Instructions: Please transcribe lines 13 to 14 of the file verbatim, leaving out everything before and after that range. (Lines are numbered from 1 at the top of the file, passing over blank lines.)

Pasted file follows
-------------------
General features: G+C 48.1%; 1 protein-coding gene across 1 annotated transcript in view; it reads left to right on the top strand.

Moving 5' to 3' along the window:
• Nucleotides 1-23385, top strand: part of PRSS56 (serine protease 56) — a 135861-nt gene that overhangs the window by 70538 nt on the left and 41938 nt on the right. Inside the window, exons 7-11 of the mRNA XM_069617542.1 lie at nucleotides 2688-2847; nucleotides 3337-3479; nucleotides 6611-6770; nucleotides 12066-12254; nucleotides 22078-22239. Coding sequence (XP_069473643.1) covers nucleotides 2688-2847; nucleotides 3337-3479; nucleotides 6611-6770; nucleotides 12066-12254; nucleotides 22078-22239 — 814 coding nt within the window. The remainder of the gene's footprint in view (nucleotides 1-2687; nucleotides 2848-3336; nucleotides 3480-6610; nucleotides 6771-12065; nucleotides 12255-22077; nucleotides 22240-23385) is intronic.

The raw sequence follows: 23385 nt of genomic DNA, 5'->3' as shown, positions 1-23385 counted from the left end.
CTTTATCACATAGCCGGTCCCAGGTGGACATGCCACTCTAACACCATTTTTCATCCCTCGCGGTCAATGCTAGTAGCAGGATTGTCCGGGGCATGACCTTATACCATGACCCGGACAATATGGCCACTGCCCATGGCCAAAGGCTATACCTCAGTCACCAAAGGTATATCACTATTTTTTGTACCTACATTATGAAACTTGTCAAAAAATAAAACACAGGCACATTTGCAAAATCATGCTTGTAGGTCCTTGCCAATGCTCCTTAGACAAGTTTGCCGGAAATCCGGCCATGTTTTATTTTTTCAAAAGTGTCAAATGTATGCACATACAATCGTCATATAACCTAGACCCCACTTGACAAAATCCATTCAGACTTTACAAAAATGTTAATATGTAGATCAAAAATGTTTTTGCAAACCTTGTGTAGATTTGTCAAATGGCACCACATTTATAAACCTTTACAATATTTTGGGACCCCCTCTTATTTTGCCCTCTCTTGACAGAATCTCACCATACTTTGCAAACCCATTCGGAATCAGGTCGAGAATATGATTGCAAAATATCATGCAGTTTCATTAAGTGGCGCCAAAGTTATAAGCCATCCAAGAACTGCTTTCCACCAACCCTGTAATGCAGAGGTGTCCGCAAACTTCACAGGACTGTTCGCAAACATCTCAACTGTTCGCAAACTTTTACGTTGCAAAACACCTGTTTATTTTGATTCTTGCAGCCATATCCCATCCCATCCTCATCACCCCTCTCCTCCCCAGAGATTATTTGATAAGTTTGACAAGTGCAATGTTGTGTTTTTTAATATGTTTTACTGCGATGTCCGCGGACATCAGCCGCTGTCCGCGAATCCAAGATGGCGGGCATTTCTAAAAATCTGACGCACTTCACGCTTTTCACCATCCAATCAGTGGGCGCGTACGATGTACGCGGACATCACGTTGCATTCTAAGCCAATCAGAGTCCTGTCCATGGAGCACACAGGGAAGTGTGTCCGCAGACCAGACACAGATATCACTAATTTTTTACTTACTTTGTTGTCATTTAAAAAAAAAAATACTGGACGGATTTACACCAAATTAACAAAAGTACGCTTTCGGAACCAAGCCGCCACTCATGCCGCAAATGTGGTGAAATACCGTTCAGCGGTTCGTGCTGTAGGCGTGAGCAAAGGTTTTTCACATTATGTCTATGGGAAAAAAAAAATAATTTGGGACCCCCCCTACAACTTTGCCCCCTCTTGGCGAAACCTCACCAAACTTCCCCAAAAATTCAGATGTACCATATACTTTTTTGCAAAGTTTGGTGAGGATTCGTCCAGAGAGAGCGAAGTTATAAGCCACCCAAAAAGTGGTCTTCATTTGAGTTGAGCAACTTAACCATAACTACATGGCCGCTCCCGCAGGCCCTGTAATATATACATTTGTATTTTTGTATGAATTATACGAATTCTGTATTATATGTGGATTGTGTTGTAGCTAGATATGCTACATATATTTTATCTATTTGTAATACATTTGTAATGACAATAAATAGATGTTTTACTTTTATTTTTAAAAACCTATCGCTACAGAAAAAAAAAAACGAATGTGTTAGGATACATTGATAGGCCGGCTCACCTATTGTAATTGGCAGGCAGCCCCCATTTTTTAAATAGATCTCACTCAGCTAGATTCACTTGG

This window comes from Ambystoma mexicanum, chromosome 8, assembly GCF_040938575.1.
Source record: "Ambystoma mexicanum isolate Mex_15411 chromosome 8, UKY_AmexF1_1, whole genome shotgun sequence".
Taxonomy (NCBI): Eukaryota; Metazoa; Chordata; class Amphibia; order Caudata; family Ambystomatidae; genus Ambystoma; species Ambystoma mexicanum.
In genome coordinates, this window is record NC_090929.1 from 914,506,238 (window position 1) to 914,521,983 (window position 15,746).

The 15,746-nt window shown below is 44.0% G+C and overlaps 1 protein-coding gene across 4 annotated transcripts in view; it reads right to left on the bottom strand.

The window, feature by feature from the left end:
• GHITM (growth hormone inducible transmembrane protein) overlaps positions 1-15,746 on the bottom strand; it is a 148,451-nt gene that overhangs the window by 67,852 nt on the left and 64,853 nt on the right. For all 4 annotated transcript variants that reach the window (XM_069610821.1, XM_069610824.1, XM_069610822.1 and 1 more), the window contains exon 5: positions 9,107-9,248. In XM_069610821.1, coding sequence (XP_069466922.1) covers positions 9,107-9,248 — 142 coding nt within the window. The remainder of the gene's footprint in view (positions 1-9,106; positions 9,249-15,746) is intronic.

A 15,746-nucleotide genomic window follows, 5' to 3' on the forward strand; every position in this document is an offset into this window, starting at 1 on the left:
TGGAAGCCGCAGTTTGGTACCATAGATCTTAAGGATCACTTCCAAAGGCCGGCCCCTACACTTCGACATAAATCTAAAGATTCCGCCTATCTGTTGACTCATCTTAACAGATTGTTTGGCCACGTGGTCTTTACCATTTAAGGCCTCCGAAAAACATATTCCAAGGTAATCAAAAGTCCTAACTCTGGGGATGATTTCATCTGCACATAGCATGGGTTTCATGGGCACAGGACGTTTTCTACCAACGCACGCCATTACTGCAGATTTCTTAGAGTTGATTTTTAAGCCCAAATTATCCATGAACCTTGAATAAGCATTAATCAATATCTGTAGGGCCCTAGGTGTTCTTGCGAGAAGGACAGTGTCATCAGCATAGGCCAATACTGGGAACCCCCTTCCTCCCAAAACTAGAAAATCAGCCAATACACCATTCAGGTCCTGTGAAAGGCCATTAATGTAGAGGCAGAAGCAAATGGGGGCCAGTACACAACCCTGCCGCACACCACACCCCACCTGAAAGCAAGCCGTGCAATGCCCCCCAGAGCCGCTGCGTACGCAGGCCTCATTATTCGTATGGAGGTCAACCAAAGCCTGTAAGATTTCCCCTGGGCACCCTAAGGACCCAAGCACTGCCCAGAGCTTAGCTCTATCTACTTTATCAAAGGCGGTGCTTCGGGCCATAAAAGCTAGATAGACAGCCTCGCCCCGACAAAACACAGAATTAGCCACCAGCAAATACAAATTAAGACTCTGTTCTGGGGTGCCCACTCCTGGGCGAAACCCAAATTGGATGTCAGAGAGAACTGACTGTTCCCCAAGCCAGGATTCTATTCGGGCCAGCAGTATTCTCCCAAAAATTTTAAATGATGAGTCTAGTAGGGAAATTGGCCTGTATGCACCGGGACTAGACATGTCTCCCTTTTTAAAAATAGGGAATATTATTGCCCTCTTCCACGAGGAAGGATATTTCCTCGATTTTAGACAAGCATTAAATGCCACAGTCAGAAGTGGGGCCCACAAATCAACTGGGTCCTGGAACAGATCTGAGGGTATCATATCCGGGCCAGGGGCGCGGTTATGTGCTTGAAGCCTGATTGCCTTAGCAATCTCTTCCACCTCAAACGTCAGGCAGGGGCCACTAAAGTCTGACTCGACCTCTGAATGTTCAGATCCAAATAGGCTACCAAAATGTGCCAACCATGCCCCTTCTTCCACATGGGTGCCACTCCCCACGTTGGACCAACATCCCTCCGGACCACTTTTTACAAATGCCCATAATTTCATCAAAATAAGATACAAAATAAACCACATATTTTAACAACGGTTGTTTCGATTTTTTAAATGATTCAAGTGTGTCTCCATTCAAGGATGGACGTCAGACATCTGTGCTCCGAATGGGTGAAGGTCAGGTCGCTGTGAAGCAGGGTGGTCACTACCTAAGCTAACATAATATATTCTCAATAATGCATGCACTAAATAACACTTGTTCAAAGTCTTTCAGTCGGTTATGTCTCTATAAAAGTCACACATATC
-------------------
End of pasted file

A 15,746-nucleotide genomic window follows, 5' to 3' on the forward strand; every position in this document is an offset into this window, starting at 1 on the left:
TGGAAGCCGCAGTTTGGTACCATAGATCTTAAGGATCACTTCCAAAGGCCGGCCCCTACACTTCGACATAAATCTAAAGATTCCGCCTATCTGTTGACTCATCTTAACAGATTGTTTGGCCACGTGGTCTTTACCATTTAAGGCCTCCGAAAAACATATTCCAAGGTAATCAAAAGTCCTAACTCTGGGGATGATTTCATCTGCACATAGCATGGGTTTCATGGGCACAGGACGTTTTCTACCAACGCACGCCATTACTGCAGATTTCTTAGAGTTGATTTTTAAGCCCAAATTATCCATGAACCTTGAATAAGCATTAATCAATATCTGTAGGGCCCTAGGTGTTCTTGCGAGAAGGACAGTGTCATCAGCATAGGCCAATACTGGGAACCCCCTTCCTCCCAAAACTAGAAAATCAGCCAATACACCATTCAGGTCCTGTGAAAGGCCATTAATGTAGAGGCAGAAGCAAATGGGGGCCAGTACACAACCCTGCCGCACACCACACCCCACCTGAAAGCAAGCCGTGCAATGCCCCCCAGAGCCGCTGCGTACGCAGGCCTCATTATTCGTATGGAGGTCAACCAAAGCCTGTAAGATTTCCCCTGGGCACCCTAAGGACCCAAGCACTGCCCAGAGCTTAGCTCTATCTACTTTATCAAAGGCGGTGCTTCGGGCCATAAAAGCTAGATAGACAGCCTCGCCCCGACAAAACACAGAATTAGCCACCAGCAAATACAAATTAAGACTCTGTTCTGGGGTGCCCACTCCTGGGCGAAACCCAAATTGGATGTCAGAGAGAACTGACTGTTCCCCAAGCCAGGATTCTATTCGGGCCAGCAGTATTCTCCCAAAAATTTTAAATGATGAGTCTAGTAGGGAAATTGGCCTGTATGCACCGGGACTAGACATGTCTCCCTTTTTAAAAATAGGGAATATTATTGCCCTCTTCCACGAGGAAGGATATTTCCTCGATTTTAGACAAGCATTAAATGCCACAGTCAGAAGTGGGGCCCACAAATCAACTGGGTCCTGGAACAGATCTGAGGGTATCATATCCGGGCCAGGGGCGCGGTTATGTGCTTGAAGCCTGATTGCCTTAGCAATCTCTTCCACCTCAAACGTCAGGCAGGGGCCACTAAAGTCTGACTCGACCTCTGAATGTTCAGATCCAAATAGGCTACCAAAATGTGCCAACCATGCCCCTTCTTCCACATGGGTGCCACTCCCCACGTTGGACCAACATCCCTCCGGACCACTTTTTACAAATGCCCATAATTTCATCAAAATAAGATACAAAATAAACCACATATTTTAACAACGGTTGTTTCGATTTTTTAAATGATTCAAGTGTGTCTCCATTCAAGGATGGACGTCAGACATCTGTGCTCCGAATGGGTGAAGGTCAGGTCGCTGTGAAGCAGGGTGGTCACTACCTAAGCTAACATAATATATTCTCAATAATGCATGCACTAAATAACACTTGTTCAAAGTCTTTCAGTCGGTTATGTCTCTATAAAAGTCACACATATC